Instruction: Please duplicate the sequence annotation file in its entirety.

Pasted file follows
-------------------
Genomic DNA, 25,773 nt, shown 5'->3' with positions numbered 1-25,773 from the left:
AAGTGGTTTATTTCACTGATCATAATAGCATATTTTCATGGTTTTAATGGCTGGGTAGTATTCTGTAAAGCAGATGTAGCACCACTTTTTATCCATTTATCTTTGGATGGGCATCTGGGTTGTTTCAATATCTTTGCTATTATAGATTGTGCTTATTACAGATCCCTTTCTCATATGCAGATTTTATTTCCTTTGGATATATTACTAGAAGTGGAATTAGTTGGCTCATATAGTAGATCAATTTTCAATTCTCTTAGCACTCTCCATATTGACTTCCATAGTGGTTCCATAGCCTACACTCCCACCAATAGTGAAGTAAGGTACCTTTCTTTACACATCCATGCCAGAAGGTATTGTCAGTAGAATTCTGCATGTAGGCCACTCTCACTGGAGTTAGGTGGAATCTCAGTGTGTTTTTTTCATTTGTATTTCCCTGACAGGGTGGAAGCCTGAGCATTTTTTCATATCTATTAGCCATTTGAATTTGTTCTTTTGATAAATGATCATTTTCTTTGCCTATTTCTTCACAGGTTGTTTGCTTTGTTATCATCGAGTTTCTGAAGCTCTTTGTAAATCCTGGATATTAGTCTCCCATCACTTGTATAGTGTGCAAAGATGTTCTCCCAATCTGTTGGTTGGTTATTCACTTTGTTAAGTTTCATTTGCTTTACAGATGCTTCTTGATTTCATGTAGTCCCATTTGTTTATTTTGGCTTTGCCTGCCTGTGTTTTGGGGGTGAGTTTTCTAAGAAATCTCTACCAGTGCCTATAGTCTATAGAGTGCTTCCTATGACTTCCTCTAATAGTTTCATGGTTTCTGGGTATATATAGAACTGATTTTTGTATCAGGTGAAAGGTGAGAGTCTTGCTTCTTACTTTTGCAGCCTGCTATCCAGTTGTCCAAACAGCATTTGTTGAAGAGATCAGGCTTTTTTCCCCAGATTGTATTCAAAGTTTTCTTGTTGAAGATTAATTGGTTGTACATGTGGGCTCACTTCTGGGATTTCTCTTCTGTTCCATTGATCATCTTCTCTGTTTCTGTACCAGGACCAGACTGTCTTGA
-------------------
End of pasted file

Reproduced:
Genomic DNA, 25,773 nt, shown 5'->3' with positions numbered 1-25,773 from the left:
AAGTGGTTTATTTCACTGATCATAATAGCATATTTTCATGGTTTTAATGGCTGGGTAGTATTCTGTAAAGCAGATGTAGCACCACTTTTTATCCATTTATCTTTGGATGGGCATCTGGGTTGTTTCAATATCTTTGCTATTATAGATTGTGCTTATTACAGATCCCTTTCTCATATGCAGATTTTATTTCCTTTGGATATATTACTAGAAGTGGAATTAGTTGGCTCATATAGTAGATCAATTTTCAATTCTCTTAGCACTCTCCATATTGACTTCCATAGTGGTTCCATAGCCTACACTCCCACCAATAGTGAAGTAAGGTACCTTTCTTTACACATCCATGCCAGAAGGTATTGTCAGTAGAATTCTGCATGTAGGCCACTCTCACTGGAGTTAGGTGGAATCTCAGTGTGTTTTTTTCATTTGTATTTCCCTGACAGGGTGGAAGCCTGAGCATTTTTTCATATCTATTAGCCATTTGAATTTGTTCTTTTGATAAATGATCATTTTCTTTGCCTATTTCTTCACAGGTTGTTTGCTTTGTTATCATCGAGTTTCTGAAGCTCTTTGTAAATCCTGGATATTAGTCTCCCATCACTTGTATAGTGTGCAAAGATGTTCTCCCAATCTGTTGGTTGGTTATTCACTTTGTTAAGTTTCATTTGCTTTACAGATGCTTCTTGATTTCATGTAGTCCCATTTGTTTATTTTGGCTTTGCCTGCCTGTGTTTTGGGGGTGAGTTTTCTAAGAAATCTCTACCAGTGCCTATAGTCTATAGAGTGCTTCCTATGACTTCCTCTAATAGTTTCATGGTTTCTGGGTATATATAGAACTGATTTTTGTATCAGGTGAAAGGTGAGAGTCTTGCTTCTTACTTTTGCAGCCTGCTATCCAGTTGTCCAAACAGCATTTGTTGAAGAGATCAGGCTTTTTTCCCCAGATTGTATTCAAAGTTTTCTTGTTGAAGATTAATTGGTTGTACATGTGGGCTCACTTCTGGGATTTCTCTTCTGTTCCATTGATCATCTTCTCTGTTTCTGTACCAGGACCAGACTGTCTTGA